Happiness Doesn’t Require Me to ‘Get Better’
A few years back, I wrote a letter to my mom describing my perspective on life and myself.
While there was no urgent need to write such a letter, I had a deep desire to affirm for her, as her youngest child, that I have accepted the challenges I’ve faced and chosen to move forward despite the hardships. I wanted her to know that I was mentally and emotionally good with how life has unfolded for me.
As I was thinking about what to write, I kept returning to the word “happy.” Ultimately, I wanted my mom to know that I was happy with my life and fulfilled with the journey I’ve been on. I’m not a parent, but I have heard parents often say they just want their kids to be happy. I’m glad to say that I am.
Life throws us all curveballs. Money, education, talent, skill, and connections can’t help us avoid all of the hardships we face. While they can certainly help in some situations, nobody has a “perfect” life.
Have you ever noticed how some people think life must be a certain way for happiness to be experienced? And that happiness isn’t real with a disability?
Last week, I arrived home early one day and several kids were out riding their bikes and playing in their yards. One young man, who must’ve been about 10 or 11, walked by as I was unloading my walker from the car. Like children often do, he slowed down to stare at me.
After watching me for a few seconds, he said, “I hope you get better.” I smiled and expressed my gratitude, and as we went our own ways, he wished me a good night. He was one of the youngest, most polite strangers I’ve ever spoken with, and his words resonated with me.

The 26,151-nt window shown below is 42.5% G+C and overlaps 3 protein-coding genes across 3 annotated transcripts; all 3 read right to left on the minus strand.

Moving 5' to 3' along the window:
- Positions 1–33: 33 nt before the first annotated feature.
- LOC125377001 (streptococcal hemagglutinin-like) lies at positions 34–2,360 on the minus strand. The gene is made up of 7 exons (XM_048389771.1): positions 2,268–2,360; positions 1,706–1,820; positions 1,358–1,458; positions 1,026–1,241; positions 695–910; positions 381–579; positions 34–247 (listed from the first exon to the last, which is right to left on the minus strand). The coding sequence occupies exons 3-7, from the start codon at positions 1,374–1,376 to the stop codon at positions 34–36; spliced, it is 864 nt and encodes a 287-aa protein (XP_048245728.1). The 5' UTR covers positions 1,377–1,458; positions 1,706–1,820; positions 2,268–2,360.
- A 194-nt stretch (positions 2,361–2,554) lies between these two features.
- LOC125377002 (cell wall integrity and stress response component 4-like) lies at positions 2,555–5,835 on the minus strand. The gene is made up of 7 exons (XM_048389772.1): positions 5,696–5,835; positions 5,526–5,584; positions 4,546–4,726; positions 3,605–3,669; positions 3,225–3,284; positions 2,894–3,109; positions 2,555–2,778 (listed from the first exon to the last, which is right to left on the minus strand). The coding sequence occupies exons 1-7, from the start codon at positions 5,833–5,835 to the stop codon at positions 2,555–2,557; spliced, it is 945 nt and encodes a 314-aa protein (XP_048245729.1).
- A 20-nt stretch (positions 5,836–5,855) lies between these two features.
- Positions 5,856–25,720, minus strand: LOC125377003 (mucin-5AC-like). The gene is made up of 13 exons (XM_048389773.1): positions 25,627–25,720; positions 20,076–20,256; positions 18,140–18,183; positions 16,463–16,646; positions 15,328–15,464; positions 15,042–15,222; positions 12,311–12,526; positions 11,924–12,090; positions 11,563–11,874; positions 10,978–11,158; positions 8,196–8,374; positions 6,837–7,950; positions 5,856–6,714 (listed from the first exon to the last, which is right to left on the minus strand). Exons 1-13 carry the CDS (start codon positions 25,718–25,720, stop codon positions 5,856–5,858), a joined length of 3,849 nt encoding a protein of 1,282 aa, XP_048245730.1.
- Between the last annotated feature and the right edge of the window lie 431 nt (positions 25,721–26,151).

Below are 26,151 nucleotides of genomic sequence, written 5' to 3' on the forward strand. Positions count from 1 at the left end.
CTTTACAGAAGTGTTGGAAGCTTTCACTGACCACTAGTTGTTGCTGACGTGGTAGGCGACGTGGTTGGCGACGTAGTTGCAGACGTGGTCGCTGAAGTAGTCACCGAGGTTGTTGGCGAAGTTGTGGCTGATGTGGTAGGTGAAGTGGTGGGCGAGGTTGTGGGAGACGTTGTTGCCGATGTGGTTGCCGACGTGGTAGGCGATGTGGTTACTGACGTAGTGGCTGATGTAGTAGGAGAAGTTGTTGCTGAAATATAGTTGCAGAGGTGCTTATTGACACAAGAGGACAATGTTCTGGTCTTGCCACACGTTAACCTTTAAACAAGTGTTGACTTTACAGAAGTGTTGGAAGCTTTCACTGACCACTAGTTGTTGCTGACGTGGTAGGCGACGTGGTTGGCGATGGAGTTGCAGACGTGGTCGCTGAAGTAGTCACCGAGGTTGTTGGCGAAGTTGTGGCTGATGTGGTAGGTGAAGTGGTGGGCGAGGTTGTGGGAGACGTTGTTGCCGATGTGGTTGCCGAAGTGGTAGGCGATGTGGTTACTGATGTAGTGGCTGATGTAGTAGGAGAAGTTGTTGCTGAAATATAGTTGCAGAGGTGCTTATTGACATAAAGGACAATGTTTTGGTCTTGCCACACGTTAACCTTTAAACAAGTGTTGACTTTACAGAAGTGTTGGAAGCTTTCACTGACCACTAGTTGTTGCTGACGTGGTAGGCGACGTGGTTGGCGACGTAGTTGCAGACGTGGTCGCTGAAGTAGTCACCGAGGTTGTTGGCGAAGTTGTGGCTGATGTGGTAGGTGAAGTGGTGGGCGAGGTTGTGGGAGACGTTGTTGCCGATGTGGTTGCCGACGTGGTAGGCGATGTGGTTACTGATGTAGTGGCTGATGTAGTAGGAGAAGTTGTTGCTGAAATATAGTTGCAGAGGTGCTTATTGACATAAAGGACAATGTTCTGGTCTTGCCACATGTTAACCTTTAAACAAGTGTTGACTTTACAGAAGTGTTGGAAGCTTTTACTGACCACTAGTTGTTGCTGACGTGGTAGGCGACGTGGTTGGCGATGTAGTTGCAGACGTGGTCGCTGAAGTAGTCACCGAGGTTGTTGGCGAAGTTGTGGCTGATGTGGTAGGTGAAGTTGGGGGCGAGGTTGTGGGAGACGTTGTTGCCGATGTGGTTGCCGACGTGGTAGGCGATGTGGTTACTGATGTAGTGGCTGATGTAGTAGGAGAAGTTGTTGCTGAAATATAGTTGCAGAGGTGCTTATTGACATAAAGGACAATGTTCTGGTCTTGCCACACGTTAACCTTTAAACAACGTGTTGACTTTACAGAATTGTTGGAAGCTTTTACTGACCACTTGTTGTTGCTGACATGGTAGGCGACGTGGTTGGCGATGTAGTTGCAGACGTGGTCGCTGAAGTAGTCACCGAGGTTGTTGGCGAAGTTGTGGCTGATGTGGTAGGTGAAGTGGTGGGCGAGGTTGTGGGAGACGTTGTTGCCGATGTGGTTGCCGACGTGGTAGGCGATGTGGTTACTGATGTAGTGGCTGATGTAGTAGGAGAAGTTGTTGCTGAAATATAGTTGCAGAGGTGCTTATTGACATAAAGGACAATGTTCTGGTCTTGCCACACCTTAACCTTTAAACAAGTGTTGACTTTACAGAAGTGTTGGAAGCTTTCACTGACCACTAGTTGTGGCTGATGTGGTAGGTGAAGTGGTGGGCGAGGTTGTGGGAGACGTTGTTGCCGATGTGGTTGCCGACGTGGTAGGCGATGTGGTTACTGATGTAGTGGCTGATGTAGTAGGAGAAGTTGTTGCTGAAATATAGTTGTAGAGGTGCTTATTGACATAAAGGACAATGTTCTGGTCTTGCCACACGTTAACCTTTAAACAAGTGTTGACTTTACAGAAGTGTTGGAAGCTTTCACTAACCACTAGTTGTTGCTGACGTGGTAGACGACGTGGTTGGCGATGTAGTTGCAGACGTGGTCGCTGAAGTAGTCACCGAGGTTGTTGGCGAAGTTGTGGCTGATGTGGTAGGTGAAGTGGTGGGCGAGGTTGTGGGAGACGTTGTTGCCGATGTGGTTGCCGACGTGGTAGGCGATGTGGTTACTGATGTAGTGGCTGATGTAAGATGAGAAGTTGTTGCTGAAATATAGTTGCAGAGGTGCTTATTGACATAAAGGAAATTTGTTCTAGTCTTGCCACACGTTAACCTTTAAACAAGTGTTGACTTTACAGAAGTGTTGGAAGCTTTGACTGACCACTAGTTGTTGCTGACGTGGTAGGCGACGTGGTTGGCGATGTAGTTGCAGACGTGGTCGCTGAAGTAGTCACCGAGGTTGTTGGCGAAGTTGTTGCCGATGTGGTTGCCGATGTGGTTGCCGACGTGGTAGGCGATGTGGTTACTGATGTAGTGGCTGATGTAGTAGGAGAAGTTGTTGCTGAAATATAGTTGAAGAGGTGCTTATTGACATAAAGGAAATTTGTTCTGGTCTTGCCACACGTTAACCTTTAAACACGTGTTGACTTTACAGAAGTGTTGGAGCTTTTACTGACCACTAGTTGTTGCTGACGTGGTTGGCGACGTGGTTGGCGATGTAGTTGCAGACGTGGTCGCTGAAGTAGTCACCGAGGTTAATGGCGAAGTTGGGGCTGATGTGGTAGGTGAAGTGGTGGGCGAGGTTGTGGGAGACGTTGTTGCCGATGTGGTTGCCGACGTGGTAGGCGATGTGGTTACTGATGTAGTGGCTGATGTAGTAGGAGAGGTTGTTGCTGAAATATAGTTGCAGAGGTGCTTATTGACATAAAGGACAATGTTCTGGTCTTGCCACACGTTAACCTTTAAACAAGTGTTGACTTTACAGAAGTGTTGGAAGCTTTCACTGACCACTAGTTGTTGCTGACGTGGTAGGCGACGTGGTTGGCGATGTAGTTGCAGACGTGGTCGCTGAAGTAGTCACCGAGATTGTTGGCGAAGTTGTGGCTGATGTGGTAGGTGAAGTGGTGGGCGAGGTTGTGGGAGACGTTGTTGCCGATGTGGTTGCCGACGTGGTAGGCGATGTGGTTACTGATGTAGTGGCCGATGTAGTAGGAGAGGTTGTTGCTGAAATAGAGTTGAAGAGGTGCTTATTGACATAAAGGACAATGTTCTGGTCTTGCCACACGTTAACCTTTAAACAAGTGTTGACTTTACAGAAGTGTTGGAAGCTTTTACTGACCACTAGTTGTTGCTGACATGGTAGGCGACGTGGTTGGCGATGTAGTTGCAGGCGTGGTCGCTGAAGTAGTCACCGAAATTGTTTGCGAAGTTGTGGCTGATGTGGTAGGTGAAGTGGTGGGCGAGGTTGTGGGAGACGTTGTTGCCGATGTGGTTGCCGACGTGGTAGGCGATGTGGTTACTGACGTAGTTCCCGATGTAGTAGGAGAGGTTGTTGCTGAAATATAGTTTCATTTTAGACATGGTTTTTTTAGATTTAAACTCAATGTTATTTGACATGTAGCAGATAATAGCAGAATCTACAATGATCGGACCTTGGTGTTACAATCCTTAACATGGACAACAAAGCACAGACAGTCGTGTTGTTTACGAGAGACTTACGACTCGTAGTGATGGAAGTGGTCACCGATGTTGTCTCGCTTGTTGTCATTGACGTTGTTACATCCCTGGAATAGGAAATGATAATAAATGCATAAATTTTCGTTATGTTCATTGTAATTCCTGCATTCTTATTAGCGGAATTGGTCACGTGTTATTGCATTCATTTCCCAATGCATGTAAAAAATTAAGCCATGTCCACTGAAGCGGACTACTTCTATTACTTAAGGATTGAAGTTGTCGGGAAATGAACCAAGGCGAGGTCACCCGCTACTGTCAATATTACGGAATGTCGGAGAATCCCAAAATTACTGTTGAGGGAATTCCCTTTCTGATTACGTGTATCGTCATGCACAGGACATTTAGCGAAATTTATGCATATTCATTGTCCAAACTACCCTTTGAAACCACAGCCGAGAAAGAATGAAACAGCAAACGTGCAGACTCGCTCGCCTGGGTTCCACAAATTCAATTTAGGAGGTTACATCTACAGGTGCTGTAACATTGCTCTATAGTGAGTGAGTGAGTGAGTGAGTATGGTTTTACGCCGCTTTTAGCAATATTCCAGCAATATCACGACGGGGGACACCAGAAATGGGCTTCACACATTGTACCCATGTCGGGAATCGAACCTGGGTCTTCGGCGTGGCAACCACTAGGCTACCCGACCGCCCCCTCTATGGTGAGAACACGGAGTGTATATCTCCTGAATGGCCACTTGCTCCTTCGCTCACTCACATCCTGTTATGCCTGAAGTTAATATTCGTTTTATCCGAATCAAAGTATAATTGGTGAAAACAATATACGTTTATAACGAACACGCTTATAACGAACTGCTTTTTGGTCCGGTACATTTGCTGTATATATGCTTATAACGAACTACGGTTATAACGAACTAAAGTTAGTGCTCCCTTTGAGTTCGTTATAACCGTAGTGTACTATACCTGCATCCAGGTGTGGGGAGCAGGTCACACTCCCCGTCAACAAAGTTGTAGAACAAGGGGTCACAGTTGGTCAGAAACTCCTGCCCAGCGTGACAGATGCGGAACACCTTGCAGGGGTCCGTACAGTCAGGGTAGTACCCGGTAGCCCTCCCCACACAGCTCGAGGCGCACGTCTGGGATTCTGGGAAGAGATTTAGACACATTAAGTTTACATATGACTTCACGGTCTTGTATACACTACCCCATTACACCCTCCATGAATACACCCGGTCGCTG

He didn’t ask me what happened or what was wrong. Instead, he simply wished me goodwill. Granted, I did think to myself that I won’t get better, and in fact, I’ll get worse. But he had good intentions, and I don’t think he was looking to debate medical science or discuss the lack of a cure for Friedreich’s ataxia (FA).
In my quick assessment, I believed the young man sincerely hoped I wouldn’t need a walker for too long.
But as his words replayed in my mind over the next couple hours, I began to wonder why he thought I needed to “get better.” Unfortunately, too many people believe that a life-altering hardship, such as a disability or a rare disease, can’t coexist with a full and fulfilling life.
Life is good, and that fact doesn’t depend on how FA affects me.
While I can’t really write a personal letter of affirmation to the world like I did for my mom, I hope that more and more people will recognize that a good and fulfilling life doesn’t have to mean disability doesn’t exist.
Note: Friedreich’s Ataxia News is strictly a news and information website about the disease. It does not provide medical advice, diagnosis, or treatment. This content is not intended to be a substitute for professional medical advice, diagnosis, or treatment. Always seek the advice of your physician or another qualified health provider with any questions you may have regarding a medical condition. Never disregard professional medical advice or delay in seeking it because of something you have read on this website.The opinions expressed in this column are not those of Friedreich’s Ataxia News or its parent company, BioNews, and are intended to spark discussion about issues pertaining to Friedreich’s ataxia.